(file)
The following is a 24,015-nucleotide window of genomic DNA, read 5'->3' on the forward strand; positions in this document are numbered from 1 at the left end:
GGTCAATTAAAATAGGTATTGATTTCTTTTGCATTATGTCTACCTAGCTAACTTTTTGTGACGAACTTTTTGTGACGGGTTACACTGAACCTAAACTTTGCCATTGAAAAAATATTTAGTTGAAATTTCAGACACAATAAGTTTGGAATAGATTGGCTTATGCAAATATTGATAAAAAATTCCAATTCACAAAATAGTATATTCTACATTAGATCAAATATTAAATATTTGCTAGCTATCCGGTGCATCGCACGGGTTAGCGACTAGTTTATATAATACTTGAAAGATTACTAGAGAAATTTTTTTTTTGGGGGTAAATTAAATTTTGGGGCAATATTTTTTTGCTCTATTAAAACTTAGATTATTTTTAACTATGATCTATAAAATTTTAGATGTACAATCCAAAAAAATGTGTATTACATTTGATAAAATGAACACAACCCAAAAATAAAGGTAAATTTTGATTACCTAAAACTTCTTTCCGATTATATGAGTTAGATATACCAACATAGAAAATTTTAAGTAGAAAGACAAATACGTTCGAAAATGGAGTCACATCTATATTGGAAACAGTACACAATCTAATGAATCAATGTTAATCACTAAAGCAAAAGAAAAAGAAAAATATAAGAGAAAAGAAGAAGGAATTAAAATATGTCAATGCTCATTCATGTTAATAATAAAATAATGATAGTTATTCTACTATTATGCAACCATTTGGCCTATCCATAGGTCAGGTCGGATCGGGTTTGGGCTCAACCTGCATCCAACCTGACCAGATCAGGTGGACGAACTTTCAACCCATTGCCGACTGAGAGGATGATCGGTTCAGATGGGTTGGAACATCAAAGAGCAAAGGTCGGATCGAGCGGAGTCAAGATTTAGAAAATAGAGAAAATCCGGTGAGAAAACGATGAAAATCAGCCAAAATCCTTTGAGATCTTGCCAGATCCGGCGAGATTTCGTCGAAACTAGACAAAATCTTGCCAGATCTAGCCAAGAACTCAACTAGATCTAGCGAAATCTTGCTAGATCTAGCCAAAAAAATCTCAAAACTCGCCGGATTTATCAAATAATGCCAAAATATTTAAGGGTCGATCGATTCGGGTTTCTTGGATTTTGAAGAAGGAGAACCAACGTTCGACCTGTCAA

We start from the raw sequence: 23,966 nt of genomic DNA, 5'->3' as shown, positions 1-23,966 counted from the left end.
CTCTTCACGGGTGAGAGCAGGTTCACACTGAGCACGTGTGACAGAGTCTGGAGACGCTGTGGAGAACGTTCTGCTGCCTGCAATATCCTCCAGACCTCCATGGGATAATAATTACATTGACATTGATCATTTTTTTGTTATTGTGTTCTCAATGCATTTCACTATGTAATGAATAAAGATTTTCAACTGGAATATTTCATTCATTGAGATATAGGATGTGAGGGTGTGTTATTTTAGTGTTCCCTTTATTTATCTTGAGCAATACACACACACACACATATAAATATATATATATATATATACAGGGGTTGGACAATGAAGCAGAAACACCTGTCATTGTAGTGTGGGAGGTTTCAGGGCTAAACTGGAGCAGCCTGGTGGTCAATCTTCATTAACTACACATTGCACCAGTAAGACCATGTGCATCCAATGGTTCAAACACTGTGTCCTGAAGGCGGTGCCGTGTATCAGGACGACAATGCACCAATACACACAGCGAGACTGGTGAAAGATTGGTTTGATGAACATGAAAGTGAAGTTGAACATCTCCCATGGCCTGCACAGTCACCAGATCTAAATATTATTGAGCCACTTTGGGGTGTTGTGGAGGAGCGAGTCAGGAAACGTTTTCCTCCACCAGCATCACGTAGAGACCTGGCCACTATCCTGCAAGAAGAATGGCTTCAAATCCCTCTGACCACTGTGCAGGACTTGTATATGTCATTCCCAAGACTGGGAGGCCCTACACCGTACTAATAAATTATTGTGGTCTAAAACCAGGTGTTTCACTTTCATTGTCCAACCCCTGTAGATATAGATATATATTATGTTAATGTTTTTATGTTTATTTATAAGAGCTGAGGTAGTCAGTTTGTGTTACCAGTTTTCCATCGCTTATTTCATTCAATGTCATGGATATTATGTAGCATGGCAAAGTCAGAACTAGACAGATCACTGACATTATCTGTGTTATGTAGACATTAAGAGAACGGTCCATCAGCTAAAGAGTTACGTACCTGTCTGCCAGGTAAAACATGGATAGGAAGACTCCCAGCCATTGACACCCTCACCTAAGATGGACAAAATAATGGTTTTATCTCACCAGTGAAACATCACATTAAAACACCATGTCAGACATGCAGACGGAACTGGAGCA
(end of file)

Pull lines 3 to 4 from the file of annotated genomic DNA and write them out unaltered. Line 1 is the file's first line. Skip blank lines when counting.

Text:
We start from the raw sequence: 23,966 nt of genomic DNA, 5'->3' as shown, positions 1-23,966 counted from the left end.
CTCTTCACGGGTGAGAGCAGGTTCACACTGAGCACGTGTGACAGAGTCTGGAGACGCTGTGGAGAACGTTCTGCTGCCTGCAATATCCTCCAGACCTCCATGGGATAATAATTACATTGACATTGATCATTTTTTTGTTATTGTGTTCTCAATGCATTTCACTATGTAATGAATAAAGATTTTCAACTGGAATATTTCATTCATTGAGATATAGGATGTGAGGGTGTGTTATTTTAGTGTTCCCTTTATTTATCTTGAGCAATACACACACACACACATATAAATATATATATATATATATACAGGGGTTGGACAATGAAGCAGAAACACCTGTCATTGTAGTGTGGGAGGTTTCAGGGCTAAACTGGAGCAGCCTGGTGGTCAATCTTCATTAACTACACATTGCACCAGTAAGACCATGTGCATCCAATGGTTCAAACACTGTGTCCTGAAGGCGGTGCCGTGTATCAGGACGACAATGCACCAATACACACAGCGAGACTGGTGAAAGATTGGTTTGATGAACATGAAAGTGAAGTTGAACATCTCCCATGGCCTGCACAGTCACCAGATCTAAATATTATTGAGCCACTTTGGGGTGTTGTGGAGGAGCGAGTCAGGAAACGTTTTCCTCCACCAGCATCACGTAGAGACCTGGCCACTATCCTGCAAGAAGAATGGCTTCAAATCCCTCTGACCACTGTGCAGGACTTGTATATGTCATTCCCAAGACTGGGAGGCCCTACACCGTACTAATAAATTATTGTGGTCTAAAACCAGGTGTTTCACTTTCATTGTCCAACCCCTGTAGATATAGATATATATTATGTTAATGTTTTTATGTTTATTTATAAGAGCTGAGGTAGTCAGTTTGTGTTACCAGTTTTCCATCGCTTATTTCATTCAATGTCATGGATATTATGTAGCATGGCAAAGTCAGAACTAGACAGATCACTGACATTATCTGTGTTATGTAGACATTAAGAGAACGGTCCATCAGCTAAAGAGTTACGTACCTGTCTGCCAGGTAAAACATGGATAGGAAGACTCCCAGCCATTGACACCCTCACCTAAGATGGACAAAATAATGGTTTTATCTCACCAGTGAAACATCACATTAAAACACCATGTCAGACATGCAGACGGAACTGGAGCA